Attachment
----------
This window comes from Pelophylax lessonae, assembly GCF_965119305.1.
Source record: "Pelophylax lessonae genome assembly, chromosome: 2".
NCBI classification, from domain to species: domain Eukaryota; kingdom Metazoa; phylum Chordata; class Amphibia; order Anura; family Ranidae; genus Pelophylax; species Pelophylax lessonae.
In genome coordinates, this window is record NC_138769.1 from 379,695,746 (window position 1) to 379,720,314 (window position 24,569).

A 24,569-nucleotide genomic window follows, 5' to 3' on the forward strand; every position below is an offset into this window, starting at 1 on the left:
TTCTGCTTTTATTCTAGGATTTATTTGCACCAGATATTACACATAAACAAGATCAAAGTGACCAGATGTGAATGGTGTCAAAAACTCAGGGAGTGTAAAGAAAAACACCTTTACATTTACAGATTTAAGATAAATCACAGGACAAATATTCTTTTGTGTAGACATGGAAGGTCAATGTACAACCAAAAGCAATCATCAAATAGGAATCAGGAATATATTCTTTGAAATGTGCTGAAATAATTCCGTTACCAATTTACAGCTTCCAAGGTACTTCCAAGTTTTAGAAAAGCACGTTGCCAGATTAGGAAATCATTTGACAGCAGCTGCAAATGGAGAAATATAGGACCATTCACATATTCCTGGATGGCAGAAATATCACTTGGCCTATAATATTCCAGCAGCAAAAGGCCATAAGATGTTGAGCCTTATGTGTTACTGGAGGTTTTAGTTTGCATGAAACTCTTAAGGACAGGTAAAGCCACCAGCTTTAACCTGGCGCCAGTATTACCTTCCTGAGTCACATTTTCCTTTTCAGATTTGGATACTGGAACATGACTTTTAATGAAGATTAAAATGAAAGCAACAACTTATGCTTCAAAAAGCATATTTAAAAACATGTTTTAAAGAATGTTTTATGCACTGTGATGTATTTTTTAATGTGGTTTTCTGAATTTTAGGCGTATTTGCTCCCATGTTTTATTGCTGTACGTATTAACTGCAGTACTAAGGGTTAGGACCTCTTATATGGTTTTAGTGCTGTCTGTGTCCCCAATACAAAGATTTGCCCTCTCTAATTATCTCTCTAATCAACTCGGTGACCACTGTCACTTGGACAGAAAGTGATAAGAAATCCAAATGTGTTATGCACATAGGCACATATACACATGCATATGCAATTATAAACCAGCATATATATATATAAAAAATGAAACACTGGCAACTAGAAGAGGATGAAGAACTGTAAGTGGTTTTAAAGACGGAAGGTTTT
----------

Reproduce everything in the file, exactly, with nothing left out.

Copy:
This window comes from Pelophylax lessonae, assembly GCF_965119305.1.
Source record: "Pelophylax lessonae genome assembly, chromosome: 2".
NCBI classification, from domain to species: domain Eukaryota; kingdom Metazoa; phylum Chordata; class Amphibia; order Anura; family Ranidae; genus Pelophylax; species Pelophylax lessonae.
In genome coordinates, this window is record NC_138769.1 from 379,695,746 (window position 1) to 379,720,314 (window position 24,569).

A 24,569-nucleotide genomic window follows, 5' to 3' on the forward strand; every position below is an offset into this window, starting at 1 on the left:
TTCTGCTTTTATTCTAGGATTTATTTGCACCAGATATTACACATAAACAAGATCAAAGTGACCAGATGTGAATGGTGTCAAAAACTCAGGGAGTGTAAAGAAAAACACCTTTACATTTACAGATTTAAGATAAATCACAGGACAAATATTCTTTTGTGTAGACATGGAAGGTCAATGTACAACCAAAAGCAATCATCAAATAGGAATCAGGAATATATTCTTTGAAATGTGCTGAAATAATTCCGTTACCAATTTACAGCTTCCAAGGTACTTCCAAGTTTTAGAAAAGCACGTTGCCAGATTAGGAAATCATTTGACAGCAGCTGCAAATGGAGAAATATAGGACCATTCACATATTCCTGGATGGCAGAAATATCACTTGGCCTATAATATTCCAGCAGCAAAAGGCCATAAGATGTTGAGCCTTATGTGTTACTGGAGGTTTTAGTTTGCATGAAACTCTTAAGGACAGGTAAAGCCACCAGCTTTAACCTGGCGCCAGTATTACCTTCCTGAGTCACATTTTCCTTTTCAGATTTGGATACTGGAACATGACTTTTAATGAAGATTAAAATGAAAGCAACAACTTATGCTTCAAAAAGCATATTTAAAAACATGTTTTAAAGAATGTTTTATGCACTGTGATGTATTTTTTAATGTGGTTTTCTGAATTTTAGGCGTATTTGCTCCCATGTTTTATTGCTGTACGTATTAACTGCAGTACTAAGGGTTAGGACCTCTTATATGGTTTTAGTGCTGTCTGTGTCCCCAATACAAAGATTTGCCCTCTCTAATTATCTCTCTAATCAACTCGGTGACCACTGTCACTTGGACAGAAAGTGATAAGAAATCCAAATGTGTTATGCACATAGGCACATATACACATGCATATGCAATTATAAACCAGCATATATATATATAAAAAATGAAACACTGGCAACTAGAAGAGGATGAAGAACTGTAAGTGGTTTTAAAGACGGAAGGTTTT